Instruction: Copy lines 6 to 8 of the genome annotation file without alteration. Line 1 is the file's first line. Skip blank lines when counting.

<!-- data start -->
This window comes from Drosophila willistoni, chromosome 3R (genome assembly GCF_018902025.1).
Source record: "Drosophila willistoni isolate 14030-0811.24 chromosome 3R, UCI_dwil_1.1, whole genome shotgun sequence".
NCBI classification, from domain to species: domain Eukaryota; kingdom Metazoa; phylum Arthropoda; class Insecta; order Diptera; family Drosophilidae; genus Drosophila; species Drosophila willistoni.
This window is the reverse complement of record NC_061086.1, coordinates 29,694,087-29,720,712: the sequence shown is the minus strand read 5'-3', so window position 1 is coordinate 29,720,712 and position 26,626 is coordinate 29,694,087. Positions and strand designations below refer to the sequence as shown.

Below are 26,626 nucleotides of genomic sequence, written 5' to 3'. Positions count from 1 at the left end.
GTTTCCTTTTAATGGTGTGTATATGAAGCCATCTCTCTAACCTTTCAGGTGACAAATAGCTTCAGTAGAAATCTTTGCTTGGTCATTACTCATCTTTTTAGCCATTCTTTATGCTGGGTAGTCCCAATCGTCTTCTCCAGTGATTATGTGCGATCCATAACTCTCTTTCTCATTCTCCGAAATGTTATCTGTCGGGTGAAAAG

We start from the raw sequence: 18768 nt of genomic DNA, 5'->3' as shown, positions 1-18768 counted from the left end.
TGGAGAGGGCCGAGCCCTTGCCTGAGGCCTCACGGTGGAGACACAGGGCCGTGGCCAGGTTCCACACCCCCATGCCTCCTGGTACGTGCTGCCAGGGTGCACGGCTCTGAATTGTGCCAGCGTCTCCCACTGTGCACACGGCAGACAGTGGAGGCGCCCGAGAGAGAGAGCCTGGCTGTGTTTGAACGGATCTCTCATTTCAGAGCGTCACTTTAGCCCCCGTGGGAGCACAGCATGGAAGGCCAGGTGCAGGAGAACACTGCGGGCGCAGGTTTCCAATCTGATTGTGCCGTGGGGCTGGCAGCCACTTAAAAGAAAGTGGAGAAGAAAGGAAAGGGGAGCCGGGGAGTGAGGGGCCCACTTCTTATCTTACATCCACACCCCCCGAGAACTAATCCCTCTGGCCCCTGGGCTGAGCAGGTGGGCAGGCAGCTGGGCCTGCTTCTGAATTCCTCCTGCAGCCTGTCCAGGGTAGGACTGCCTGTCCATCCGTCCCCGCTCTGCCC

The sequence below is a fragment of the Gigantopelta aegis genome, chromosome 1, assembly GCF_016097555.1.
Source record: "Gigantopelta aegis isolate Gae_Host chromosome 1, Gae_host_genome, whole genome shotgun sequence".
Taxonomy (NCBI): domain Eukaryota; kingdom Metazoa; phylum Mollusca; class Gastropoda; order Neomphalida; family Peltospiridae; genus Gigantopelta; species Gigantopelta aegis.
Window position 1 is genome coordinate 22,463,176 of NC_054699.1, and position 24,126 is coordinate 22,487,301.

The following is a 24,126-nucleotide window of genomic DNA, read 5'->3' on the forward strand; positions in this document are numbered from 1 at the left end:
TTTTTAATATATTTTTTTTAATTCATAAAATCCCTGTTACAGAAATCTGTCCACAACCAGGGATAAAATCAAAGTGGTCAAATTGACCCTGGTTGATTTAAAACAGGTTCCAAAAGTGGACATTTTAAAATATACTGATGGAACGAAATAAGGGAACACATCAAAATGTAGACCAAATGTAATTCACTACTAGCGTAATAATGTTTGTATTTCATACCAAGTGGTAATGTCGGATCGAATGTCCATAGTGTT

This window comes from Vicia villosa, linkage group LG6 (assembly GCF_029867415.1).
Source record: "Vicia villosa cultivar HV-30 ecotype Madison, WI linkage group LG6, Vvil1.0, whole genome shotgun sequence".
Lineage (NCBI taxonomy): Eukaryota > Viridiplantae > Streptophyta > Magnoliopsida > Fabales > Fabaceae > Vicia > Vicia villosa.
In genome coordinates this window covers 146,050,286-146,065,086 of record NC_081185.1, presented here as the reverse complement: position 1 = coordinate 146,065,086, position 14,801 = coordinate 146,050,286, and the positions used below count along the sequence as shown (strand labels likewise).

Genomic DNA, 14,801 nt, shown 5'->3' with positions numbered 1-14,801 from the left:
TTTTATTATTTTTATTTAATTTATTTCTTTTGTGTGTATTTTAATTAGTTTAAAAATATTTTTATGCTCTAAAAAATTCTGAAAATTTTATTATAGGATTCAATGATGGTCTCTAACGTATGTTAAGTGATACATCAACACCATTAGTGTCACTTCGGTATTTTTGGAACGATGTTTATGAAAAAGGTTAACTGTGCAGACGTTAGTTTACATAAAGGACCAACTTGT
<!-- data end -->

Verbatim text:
GTTTCCTTTTAATGGTGTGTATATGAAGCCATCTCTCTAACCTTTCAGGTGACAAATAGCTTCAGTAGAAATCTTTGCTTGGTCATTACTCATCTTTTTAGCCATTCTTTATGCTGGGTAGTCCCAATCGTCTTCTCCAGTGATTATGTGCGATCCATAACTCTCTTTCTCATTCTCCGAAATGTTATCTGTCGGGTGAAAAG

We start from the raw sequence: 18768 nt of genomic DNA, 5'->3' as shown, positions 1-18768 counted from the left end.
TGGAGAGGGCCGAGCCCTTGCCTGAGGCCTCACGGTGGAGACACAGGGCCGTGGCCAGGTTCCACACCCCCATGCCTCCTGGTACGTGCTGCCAGGGTGCACGGCTCTGAATTGTGCCAGCGTCTCCCACTGTGCACACGGCAGACAGTGGAGGCGCCCGAGAGAGAGAGCCTGGCTGTGTTTGAACGGATCTCTCATTTCAGAGCGTCACTTTAGCCCCCGTGGGAGCACAGCATGGAAGGCCAGGTGCAGGAGAACACTGCGGGCGCAGGTTTCCAATCTGATTGTGCCGTGGGGCTGGCAGCCACTTAAAAGAAAGTGGAGAAGAAAGGAAAGGGGAGCCGGGGAGTGAGGGGCCCACTTCTTATCTTACATCCACACCCCCCGAGAACTAATCCCTCTGGCCCCTGGGCTGAGCAGGTGGGCAGGCAGCTGGGCCTGCTTCTGAATTCCTCCTGCAGCCTGTCCAGGGTAGGACTGCCTGTCCATCCGTCCCCGCTCTGCCC